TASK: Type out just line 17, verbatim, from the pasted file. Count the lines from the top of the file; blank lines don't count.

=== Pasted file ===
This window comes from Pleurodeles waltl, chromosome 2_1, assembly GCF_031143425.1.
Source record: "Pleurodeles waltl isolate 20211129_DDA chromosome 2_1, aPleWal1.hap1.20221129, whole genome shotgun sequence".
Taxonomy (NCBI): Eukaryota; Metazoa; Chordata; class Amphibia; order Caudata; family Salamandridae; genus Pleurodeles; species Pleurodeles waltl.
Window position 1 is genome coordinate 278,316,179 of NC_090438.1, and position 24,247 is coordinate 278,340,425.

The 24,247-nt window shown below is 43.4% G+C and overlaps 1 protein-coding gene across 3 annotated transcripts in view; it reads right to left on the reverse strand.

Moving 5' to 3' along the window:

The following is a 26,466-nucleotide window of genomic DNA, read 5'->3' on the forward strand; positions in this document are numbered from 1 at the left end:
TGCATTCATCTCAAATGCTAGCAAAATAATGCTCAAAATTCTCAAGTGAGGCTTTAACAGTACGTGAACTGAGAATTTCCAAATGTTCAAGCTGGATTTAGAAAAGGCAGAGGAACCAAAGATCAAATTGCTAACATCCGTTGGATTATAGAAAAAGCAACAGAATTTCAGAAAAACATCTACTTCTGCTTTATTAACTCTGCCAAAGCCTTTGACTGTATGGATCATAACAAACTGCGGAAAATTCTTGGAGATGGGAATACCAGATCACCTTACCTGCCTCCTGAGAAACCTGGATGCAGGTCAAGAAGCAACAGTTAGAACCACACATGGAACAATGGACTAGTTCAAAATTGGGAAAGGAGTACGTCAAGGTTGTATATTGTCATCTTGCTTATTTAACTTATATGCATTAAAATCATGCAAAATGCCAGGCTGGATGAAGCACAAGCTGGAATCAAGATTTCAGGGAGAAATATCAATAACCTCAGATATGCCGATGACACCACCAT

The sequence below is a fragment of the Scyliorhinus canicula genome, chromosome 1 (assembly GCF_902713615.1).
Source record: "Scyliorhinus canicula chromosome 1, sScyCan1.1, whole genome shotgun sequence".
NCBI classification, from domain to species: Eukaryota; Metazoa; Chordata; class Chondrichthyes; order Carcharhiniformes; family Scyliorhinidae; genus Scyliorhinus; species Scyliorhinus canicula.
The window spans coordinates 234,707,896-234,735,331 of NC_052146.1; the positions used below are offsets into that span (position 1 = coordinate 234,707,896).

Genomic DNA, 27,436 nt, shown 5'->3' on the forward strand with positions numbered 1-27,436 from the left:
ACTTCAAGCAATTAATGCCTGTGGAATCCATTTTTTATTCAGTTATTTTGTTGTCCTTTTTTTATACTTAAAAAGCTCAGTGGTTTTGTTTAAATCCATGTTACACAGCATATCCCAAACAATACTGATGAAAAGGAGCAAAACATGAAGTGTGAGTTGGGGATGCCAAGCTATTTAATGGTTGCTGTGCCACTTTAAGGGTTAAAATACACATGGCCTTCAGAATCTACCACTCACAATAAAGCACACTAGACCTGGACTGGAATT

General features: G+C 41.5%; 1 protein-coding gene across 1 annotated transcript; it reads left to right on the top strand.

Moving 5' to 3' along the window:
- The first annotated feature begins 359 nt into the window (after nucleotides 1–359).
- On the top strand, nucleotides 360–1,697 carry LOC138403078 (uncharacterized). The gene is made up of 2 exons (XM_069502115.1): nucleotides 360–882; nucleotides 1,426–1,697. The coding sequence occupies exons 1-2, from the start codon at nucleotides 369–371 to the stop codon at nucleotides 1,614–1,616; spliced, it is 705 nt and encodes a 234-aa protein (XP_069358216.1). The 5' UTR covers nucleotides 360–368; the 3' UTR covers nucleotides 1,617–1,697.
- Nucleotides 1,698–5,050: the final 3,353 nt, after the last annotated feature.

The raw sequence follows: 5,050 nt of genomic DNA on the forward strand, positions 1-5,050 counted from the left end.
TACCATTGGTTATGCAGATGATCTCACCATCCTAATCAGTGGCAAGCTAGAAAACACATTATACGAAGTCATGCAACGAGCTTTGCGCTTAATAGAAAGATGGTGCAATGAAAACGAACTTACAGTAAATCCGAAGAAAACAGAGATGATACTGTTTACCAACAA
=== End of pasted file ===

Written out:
- The first annotated feature begins 359 nt into the window (after nucleotides 1–359).